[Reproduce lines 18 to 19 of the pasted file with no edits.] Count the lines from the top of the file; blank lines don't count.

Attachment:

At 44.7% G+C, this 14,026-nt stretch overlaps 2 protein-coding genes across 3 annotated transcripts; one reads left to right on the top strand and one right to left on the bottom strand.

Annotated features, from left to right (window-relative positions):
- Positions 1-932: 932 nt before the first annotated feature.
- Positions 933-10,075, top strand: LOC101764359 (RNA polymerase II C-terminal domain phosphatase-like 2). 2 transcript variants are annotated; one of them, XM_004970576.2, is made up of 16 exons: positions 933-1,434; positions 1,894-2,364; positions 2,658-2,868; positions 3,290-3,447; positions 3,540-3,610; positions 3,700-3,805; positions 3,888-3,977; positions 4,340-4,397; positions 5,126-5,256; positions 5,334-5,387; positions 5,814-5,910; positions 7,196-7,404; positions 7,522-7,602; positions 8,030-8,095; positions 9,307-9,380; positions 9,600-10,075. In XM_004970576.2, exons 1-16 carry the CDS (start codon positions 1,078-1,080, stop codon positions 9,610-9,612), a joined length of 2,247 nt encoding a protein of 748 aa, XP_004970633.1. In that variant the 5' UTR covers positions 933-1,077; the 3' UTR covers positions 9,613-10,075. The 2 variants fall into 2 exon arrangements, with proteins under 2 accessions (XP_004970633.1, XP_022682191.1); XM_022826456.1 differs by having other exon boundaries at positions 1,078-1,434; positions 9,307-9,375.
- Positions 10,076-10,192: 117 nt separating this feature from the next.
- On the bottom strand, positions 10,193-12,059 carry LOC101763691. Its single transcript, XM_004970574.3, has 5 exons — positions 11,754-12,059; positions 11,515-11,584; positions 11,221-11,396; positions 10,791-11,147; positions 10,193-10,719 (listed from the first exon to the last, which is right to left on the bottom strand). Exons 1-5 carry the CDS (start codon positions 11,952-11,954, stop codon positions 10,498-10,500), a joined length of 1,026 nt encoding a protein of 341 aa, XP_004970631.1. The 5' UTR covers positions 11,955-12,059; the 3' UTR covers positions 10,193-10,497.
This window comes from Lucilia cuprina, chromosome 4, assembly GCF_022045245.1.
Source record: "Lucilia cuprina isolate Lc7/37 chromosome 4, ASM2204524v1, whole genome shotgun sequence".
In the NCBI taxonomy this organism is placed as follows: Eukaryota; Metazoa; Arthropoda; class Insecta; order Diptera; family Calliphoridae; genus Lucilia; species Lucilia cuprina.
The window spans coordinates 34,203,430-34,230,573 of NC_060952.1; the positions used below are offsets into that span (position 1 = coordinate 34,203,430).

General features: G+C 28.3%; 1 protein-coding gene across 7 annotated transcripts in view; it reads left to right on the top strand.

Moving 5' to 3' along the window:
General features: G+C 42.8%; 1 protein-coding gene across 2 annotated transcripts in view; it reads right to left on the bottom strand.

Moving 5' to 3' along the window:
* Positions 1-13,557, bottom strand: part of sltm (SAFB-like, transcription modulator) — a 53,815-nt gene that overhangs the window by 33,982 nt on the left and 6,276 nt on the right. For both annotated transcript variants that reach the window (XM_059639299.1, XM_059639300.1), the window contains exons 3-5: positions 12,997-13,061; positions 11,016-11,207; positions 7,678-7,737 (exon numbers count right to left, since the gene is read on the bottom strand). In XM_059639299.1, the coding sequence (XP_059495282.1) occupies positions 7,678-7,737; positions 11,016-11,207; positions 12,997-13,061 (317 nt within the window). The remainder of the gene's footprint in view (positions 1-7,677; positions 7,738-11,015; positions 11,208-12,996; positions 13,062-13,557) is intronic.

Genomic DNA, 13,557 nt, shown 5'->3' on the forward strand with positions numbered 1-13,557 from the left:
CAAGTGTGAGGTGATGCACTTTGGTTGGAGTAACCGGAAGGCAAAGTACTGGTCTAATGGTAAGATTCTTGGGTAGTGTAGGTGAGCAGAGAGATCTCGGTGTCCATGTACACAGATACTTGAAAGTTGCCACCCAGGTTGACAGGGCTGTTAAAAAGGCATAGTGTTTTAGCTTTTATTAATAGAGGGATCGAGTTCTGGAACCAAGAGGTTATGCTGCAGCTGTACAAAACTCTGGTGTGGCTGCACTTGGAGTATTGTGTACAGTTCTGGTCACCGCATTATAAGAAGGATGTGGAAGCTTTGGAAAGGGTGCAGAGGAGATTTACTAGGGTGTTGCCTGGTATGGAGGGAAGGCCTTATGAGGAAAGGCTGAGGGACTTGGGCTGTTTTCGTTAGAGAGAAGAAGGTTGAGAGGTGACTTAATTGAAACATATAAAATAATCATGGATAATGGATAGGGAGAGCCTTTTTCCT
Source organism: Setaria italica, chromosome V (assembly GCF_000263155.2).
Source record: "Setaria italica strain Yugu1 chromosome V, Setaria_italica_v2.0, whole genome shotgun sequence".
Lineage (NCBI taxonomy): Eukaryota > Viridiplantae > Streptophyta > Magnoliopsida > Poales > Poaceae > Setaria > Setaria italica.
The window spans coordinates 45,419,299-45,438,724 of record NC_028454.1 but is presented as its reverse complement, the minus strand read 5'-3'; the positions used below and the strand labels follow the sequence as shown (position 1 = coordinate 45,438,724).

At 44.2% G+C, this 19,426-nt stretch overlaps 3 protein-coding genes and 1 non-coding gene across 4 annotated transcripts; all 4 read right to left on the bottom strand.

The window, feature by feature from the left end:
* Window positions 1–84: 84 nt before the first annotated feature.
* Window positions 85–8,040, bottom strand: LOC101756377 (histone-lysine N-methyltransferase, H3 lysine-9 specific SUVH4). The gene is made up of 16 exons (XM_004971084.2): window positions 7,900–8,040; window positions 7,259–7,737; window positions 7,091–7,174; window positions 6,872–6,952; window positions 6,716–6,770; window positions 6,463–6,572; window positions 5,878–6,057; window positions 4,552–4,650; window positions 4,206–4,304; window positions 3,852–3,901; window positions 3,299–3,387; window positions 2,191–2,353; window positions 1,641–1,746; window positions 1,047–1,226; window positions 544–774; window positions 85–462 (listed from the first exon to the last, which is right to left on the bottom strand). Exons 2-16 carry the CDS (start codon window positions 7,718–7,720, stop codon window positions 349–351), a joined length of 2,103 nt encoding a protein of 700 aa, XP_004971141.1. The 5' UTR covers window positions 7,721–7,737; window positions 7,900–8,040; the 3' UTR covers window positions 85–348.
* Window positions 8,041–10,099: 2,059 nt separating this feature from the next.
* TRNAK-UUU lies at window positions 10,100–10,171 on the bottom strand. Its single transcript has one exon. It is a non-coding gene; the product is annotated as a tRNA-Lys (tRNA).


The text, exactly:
Source organism: Setaria italica, chromosome V (assembly GCF_000263155.2).
Source record: "Setaria italica strain Yugu1 chromosome V, Setaria_italica_v2.0, whole genome shotgun sequence".